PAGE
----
Libertyville is a village in Lake County, Illinois, United States and an affluent northern suburb of Chicago. It is located 5 miles west of Lake Michigan on the Des Plaines River.
Libertyville’s most prominent building, the Cook Mansion, was built in 1879 by Ansel Brainerd Cook, very close to the spot where Vardin’s cabin was built in the 1830s. Cook, a teacher and stonemason, became a prominent Chicago builder and politician, providing flagstones for the city’s sidewalks and taking part in rebuilding after the Great Chicago Fire of 1871. The two-story Victorian mansion served as Cook’s summer home as well as the center of his horse farm, which provided animals for Chicago’s horsecar lines. The building was remodeled in 1921, when it became the town library, gaining a Colonial-style façade with a pillared portico. The building is now a museum with furnishings of the period and other relevant displays. It is operated by the Libertyville-Mundelein Historical Society.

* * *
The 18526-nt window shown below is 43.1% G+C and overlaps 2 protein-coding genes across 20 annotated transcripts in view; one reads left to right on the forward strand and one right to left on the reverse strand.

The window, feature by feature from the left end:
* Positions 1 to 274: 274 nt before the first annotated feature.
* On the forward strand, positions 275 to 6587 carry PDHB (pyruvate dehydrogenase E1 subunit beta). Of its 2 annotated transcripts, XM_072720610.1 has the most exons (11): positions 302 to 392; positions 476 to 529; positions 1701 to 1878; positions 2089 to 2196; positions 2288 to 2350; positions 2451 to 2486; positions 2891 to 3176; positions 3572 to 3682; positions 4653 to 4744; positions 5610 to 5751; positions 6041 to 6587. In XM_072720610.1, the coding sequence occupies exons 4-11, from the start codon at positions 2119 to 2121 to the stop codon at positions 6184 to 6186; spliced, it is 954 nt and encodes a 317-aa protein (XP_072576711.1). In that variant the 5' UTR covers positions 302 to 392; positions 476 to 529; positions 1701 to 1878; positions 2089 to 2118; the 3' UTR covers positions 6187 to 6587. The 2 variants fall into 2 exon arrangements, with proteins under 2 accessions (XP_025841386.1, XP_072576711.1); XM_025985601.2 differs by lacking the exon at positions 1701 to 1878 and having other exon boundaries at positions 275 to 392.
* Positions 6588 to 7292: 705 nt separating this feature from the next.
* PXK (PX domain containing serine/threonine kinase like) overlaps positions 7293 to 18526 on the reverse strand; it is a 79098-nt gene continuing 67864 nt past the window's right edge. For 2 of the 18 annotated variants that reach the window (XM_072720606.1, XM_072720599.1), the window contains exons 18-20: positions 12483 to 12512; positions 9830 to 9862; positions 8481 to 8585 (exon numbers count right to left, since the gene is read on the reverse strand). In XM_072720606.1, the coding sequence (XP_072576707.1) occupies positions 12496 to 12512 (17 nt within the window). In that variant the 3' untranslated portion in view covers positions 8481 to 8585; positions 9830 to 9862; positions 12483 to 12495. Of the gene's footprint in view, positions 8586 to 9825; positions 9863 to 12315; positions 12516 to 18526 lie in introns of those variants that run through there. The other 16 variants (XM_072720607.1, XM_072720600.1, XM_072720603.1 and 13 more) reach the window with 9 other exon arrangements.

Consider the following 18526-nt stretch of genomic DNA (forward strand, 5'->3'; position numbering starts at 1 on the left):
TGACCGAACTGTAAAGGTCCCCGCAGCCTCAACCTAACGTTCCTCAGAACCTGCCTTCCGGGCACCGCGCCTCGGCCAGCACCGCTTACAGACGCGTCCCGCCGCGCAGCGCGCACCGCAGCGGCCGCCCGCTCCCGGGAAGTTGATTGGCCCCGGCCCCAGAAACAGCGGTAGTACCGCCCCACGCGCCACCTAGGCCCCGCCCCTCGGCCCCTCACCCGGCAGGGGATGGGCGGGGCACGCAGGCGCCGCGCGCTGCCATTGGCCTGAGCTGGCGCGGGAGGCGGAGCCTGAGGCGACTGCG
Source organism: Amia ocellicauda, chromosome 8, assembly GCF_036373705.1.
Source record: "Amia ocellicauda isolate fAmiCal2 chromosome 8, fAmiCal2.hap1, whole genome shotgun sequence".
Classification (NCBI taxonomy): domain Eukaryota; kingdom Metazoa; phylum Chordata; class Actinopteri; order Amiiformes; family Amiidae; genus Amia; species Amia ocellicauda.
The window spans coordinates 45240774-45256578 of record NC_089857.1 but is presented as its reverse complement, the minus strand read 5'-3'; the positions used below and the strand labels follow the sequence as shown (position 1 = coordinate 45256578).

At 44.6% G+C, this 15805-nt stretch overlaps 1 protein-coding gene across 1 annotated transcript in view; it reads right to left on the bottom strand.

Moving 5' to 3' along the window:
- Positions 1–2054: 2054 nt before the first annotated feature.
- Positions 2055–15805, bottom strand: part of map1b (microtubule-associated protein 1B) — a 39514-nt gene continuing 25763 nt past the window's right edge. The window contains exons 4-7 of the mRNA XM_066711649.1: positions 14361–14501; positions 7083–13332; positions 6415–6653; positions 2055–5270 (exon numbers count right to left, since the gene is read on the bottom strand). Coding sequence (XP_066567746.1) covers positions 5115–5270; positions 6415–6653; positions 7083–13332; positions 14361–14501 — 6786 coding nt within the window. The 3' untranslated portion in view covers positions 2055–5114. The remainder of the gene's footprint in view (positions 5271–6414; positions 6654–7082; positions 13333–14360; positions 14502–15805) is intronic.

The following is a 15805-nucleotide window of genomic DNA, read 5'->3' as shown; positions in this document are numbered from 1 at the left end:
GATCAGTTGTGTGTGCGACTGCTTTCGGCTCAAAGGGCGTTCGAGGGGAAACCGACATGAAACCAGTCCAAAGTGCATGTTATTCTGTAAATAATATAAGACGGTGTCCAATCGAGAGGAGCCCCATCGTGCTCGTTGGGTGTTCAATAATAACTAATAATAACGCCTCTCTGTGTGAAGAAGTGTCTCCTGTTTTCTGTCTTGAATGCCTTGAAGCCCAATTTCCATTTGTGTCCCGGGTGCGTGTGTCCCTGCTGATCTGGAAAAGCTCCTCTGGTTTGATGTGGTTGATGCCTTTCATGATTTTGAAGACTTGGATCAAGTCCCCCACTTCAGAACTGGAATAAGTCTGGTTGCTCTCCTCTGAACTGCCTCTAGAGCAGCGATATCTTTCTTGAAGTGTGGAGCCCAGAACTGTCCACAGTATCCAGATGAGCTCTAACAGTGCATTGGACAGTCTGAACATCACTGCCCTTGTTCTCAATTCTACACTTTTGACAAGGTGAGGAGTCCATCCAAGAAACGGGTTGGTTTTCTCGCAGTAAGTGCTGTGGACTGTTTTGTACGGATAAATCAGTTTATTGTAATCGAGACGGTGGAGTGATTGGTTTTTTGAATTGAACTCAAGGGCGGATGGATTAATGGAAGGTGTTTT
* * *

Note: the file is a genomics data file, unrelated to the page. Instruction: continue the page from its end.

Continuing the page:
Libertyville’s downtown area was largely destroyed by fire in 1895, and the village board mandated brick to be used for reconstruction, resulting in a village center whose architecture is substantially unified by both period and building material. The National Trust for Historic Preservation, gave Libertyville a Great American Main Street Award, and called the downtown “a place with its own sense of self, where people still stroll the streets on a Saturday night, and where the tailor, the hometown bakery, and the vacuum cleaner repair shop are shoulder to shoulder with gourmet coffee vendors and a microbrewery.”
In 2007, Libertyville was named the 52nd best place to live in the U.S. by CNN Money Magazine. In 2013, CNN Travel named Libertyville as one of America’s best small town comebacks and CNNMoney.com listed Libertyville as one of the best places to live for the rich and single.